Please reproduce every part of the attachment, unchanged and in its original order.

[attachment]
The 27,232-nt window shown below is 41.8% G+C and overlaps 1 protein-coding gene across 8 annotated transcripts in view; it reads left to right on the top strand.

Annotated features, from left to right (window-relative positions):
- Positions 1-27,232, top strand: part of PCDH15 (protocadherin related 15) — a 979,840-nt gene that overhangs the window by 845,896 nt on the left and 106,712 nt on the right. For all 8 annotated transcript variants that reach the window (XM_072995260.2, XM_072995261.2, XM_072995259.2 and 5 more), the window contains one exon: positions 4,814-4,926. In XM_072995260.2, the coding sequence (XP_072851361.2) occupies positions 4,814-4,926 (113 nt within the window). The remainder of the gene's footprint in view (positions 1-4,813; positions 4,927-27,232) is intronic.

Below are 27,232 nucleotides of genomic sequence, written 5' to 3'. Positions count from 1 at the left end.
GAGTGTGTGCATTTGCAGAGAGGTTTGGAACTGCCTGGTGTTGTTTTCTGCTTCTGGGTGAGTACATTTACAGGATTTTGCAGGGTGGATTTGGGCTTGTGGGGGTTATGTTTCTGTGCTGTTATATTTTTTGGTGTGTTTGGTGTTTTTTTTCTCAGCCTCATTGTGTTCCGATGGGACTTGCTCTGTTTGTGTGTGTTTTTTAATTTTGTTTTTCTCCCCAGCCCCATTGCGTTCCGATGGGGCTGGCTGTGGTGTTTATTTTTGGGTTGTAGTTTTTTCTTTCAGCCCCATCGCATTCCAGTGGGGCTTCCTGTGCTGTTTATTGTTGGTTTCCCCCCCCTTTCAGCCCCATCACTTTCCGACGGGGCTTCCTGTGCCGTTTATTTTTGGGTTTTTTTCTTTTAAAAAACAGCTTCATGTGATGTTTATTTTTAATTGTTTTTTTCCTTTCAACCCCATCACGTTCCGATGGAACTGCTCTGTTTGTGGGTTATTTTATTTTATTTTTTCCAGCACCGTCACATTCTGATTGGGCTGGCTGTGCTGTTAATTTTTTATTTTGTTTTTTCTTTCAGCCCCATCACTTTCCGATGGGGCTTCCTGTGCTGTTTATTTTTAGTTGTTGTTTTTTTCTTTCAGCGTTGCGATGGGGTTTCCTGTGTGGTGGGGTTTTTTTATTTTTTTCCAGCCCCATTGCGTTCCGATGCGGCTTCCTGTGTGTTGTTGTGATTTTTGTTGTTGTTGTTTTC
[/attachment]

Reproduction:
The 27,232-nt window shown below is 41.8% G+C and overlaps 1 protein-coding gene across 8 annotated transcripts in view; it reads left to right on the top strand.

Annotated features, from left to right (window-relative positions):
- Positions 1-27,232, top strand: part of PCDH15 (protocadherin related 15) — a 979,840-nt gene that overhangs the window by 845,896 nt on the left and 106,712 nt on the right. For all 8 annotated transcript variants that reach the window (XM_072995260.2, XM_072995261.2, XM_072995259.2 and 5 more), the window contains one exon: positions 4,814-4,926. In XM_072995260.2, the coding sequence (XP_072851361.2) occupies positions 4,814-4,926 (113 nt within the window). The remainder of the gene's footprint in view (positions 1-4,813; positions 4,927-27,232) is intronic.

Below are 27,232 nucleotides of genomic sequence, written 5' to 3'. Positions count from 1 at the left end.
GAGTGTGTGCATTTGCAGAGAGGTTTGGAACTGCCTGGTGTTGTTTTCTGCTTCTGGGTGAGTACATTTACAGGATTTTGCAGGGTGGATTTGGGCTTGTGGGGGTTATGTTTCTGTGCTGTTATATTTTTTGGTGTGTTTGGTGTTTTTTTTCTCAGCCTCATTGTGTTCCGATGGGACTTGCTCTGTTTGTGTGTGTTTTTTAATTTTGTTTTTCTCCCCAGCCCCATTGCGTTCCGATGGGGCTGGCTGTGGTGTTTATTTTTGGGTTGTAGTTTTTTCTTTCAGCCCCATCGCATTCCAGTGGGGCTTCCTGTGCTGTTTATTGTTGGTTTCCCCCCCCTTTCAGCCCCATCACTTTCCGACGGGGCTTCCTGTGCCGTTTATTTTTGGGTTTTTTTCTTTTAAAAAACAGCTTCATGTGATGTTTATTTTTAATTGTTTTTTTCCTTTCAACCCCATCACGTTCCGATGGAACTGCTCTGTTTGTGGGTTATTTTATTTTATTTTTTCCAGCACCGTCACATTCTGATTGGGCTGGCTGTGCTGTTAATTTTTTATTTTGTTTTTTCTTTCAGCCCCATCACTTTCCGATGGGGCTTCCTGTGCTGTTTATTTTTAGTTGTTGTTTTTTTCTTTCAGCGTTGCGATGGGGTTTCCTGTGTGGTGGGGTTTTTTTATTTTTTTCCAGCCCCATTGCGTTCCGATGCGGCTTCCTGTGTGTTGTTGTGATTTTTGTTGTTGTTGTTTTC